Procedure : 2016/2568(RSP)
Document stages in plenary
Document selected : B8-0322/2016

Texts tabled :

B8-0322/2016

Debates :

Votes :

PV 10/03/2016 - 7.8

Texts adopted :

P8_TA(2016)0090

MOTION FOR A RESOLUTION
PDF 266kWORD 72k
See also joint motion for a resolution RC-B8-0318/2016
2.3.2016
PE579.752v01-00
 
B8-0322/2016

to wind up the debate on the statement by the Vice-President of the Commission / High Representative of the Union for Foreign Affairs and Security Policy

pursuant to Rule 123(2) of the Rules of Procedure


on the situation in Eritrea (2016/2568(RSP))


Beatriz Becerra Basterrechea, Dita Charanzová, Fredrick Federley, Charles Goerens, Filiz Hyusmenova, Ilhan Kyuchyuk, Valentinas Mazuronis, Louis Michel, Javier Nart, Urmas Paet, Marietje Schaake, Pavel Telička, Hilde Vautmans on behalf of the ALDE Group

European Parliament resolution on the situation in Eritrea (2016/2568(RSP))  
B8-0322/2016

The European Parliament,

–  having regard to its previous resolutions on Eritrea, in particular those of 7 February 2002(1), 18 November 2004(2) and 15 September 2011(3) on the human rights situation in the country,

–  having regard to UN Security Council resolution 2244 of 23 October 2015, which extended the arms embargo on Eritrea until 15 November 2016, and to the report of 19 October 2015 of the Monitoring Group on Somalia and Eritrea,

–  having regard to the report submitted to the Human Rights Council on 19 June 2015 by the Special Rapporteur on the situation of human rights in Eritrea, Sheila B. Keetharuth,

–  having regard to the ACP-EU Partnership Agreement (the Cotonou Agreement), as revised in 2005 and 2010, to which Eritrea is a signatory,

–  having regard to the declarations of 23 November 2011 and 25 June 2013 by the Co‑Presidents of the ACP-EU Joint Parliamentary Assembly on the situation of human rights in Eritrea,

–  having regard to the debate in Parliament of 27 May 2015 on EU development aid to Eritrea in the light of documented human rights abuses,

–  having regard to the Constitution of Eritrea adopted in 1997, which guarantees civil liberties, including freedom of religion,

–  having regard to the African Charter on Human and People’s Rights of 1981,

–  having regard to the International Covenant on Civil and Political Rights of 1966,

–  having regard to the Universal Declaration of Human Rights of 1948,

–  having regard to Rule 123(2) of its Rules of Procedure,

A.  whereas the EU has been supporting Eritrea since its independence from Ethiopia in 1993; whereas the initial promise of democracy and the rule of law following the country’s independence has been inhibited by the Government of Eritrea on the pretext of national defence and national service; whereas presidential elections planned for 1997 never took place, and whereas the constitution ratified in the same year has never been implemented;

B.  whereas Eritrea’s independence from Ethiopia in 1993 created expectations within the international community and among the people of Eritrea that this would help the latter to build a country that respects human rights and is free of repression; whereas this has not happened, but instead there has been even greater repression and even more violations of human rights;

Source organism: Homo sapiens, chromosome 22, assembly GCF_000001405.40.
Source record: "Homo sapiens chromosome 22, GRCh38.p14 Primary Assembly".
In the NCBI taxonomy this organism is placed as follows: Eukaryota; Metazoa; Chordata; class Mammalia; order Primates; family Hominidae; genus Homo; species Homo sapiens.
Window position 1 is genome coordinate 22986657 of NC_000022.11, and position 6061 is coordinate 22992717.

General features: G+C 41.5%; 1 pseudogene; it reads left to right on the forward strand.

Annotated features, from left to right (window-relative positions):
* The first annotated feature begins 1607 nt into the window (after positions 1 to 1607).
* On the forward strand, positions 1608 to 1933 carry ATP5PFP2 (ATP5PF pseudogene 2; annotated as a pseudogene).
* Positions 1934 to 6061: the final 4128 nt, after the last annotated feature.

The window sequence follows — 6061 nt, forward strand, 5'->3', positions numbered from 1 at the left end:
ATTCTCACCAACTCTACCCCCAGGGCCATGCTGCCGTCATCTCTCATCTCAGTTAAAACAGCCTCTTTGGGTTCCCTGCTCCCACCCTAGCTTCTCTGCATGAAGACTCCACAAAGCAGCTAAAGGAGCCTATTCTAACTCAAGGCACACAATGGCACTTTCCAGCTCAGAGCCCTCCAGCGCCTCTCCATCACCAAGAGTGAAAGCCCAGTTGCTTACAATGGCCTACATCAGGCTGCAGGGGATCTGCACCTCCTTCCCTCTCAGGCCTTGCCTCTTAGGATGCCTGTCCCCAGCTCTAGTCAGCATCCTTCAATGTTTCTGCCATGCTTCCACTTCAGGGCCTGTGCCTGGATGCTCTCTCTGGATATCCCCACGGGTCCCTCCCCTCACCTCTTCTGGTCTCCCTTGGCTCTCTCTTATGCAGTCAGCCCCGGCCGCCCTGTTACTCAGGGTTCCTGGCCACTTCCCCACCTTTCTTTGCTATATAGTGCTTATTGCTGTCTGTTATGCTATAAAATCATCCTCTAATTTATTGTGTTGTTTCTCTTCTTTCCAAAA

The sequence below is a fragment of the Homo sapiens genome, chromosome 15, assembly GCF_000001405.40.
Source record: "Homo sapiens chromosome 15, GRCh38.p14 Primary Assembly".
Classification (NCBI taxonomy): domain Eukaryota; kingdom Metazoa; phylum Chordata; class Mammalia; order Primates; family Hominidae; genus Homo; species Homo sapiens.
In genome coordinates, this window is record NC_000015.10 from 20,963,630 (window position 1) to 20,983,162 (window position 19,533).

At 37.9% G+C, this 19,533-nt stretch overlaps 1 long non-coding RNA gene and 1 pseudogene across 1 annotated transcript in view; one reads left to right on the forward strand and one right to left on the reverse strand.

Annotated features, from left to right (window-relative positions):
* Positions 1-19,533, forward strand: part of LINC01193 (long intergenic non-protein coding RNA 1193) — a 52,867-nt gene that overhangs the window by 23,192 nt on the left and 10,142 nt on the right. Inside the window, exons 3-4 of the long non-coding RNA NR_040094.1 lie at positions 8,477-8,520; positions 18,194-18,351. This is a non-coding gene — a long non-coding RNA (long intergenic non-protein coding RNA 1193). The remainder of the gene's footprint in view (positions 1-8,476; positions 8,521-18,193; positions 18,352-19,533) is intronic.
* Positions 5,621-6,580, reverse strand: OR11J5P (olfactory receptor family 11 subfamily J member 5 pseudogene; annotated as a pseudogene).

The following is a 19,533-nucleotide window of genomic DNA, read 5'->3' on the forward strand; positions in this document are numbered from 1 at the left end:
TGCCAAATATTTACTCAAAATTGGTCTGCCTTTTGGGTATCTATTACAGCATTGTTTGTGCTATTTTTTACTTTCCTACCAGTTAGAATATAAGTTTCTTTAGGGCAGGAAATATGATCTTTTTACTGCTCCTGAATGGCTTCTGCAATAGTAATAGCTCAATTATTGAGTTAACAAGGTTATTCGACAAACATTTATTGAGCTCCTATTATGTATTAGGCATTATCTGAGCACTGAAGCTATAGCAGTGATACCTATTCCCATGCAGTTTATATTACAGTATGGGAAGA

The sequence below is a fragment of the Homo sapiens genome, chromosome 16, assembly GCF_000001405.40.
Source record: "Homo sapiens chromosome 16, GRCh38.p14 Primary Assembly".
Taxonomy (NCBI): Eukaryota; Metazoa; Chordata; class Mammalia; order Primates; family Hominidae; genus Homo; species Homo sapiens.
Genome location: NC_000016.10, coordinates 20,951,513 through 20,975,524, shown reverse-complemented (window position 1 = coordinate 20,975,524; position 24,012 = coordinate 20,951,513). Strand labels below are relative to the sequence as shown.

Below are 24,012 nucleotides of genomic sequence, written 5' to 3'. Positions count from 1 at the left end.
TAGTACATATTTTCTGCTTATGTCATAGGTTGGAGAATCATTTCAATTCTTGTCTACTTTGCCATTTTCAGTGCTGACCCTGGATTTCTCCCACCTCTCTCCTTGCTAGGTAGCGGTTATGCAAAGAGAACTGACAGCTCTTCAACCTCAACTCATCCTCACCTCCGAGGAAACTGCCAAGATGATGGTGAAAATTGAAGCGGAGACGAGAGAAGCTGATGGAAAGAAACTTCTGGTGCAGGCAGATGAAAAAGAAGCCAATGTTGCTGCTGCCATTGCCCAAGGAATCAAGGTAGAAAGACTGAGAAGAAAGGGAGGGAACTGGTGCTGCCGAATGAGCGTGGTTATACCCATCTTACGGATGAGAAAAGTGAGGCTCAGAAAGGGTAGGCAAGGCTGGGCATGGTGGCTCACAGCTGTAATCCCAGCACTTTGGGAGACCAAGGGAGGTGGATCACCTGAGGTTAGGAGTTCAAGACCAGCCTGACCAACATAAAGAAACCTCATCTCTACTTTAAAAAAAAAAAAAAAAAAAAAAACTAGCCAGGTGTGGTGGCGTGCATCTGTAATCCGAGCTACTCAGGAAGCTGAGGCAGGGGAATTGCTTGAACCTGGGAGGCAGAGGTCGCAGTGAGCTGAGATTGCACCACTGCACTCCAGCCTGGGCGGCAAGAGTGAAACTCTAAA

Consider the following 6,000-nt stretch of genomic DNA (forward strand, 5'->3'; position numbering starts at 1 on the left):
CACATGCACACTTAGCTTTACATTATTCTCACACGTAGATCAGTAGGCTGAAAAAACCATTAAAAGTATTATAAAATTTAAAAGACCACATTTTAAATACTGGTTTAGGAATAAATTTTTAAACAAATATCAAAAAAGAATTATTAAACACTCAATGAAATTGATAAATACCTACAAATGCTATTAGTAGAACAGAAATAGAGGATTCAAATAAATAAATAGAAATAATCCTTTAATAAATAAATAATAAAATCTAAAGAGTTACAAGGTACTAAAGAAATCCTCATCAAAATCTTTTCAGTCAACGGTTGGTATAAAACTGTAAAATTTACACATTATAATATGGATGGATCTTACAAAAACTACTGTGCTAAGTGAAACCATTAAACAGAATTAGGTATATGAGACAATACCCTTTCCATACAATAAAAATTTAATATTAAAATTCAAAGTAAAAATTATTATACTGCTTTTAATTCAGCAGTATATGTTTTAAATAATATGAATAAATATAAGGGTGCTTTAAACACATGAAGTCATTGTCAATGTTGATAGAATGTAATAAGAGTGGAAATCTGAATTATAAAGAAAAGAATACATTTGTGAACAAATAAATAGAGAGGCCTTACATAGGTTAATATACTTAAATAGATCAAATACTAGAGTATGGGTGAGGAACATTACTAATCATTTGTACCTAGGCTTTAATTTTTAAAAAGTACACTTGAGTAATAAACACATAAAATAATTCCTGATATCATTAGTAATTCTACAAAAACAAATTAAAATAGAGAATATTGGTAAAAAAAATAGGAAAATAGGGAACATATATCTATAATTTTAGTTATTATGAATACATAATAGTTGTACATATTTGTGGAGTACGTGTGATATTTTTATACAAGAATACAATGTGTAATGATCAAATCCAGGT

C.  whereas the report by the UN Special Rapporteur noted that Eritrea has one of the worst human rights records in the world, with routine human rights violations taking place every day and no improvement recorded in recent years; whereas many young people have fled the country to escape the repressive government and mandatory military conscription, which includes forced labour and rampant rights abuses; whereas freedom of worship, freedom of the media and freedom of expression are not guaranteed;

D.  whereas detainees, including children, are held in harsh conditions which in some cases amount to torture;

E.  whereas the statement issued in Brussels on 18 September 2014 by the spokesperson for the European External Action Service expressed concern about the detention of a group of 11 members of parliament and eminent members of the People’s Front for Democracy and Justice since 18 September 2001 without charge, judgment or the possibility of seeing a lawyer, and about the detention since 23 September 2001 of 10 independent journalists, including Dawit Isaak, a citizen of Sweden and the only European prisoner of conscience; whereas Patriarch Abune Antonios remains incommunicado and under house arrest since January 2006;

F.  whereas Eritrea is ranked 182nd out of 187 countries in the Human Development Index for 2014, according to the UN Development Programme Human Development Report of 2014; whereas, according to the last poverty assessment by the World Bank, dating from 2003, 65 % of the population was living below the poverty line;

G.  whereas in November 2015 the UN warned of a severe drought in the Horn of Africa as a result of the current El Nino pattern; whereas the UN stated in December 2015 that this drought is the strongest ever recorded in the region, reducing crops by 50 % to 90 %; whereas, as a result, Eritrea is among the countries which will face the considerable challenge of ensuring food security for its population;

H.  whereas the EU is an important partner for Eritrea in terms of development aid and assistance;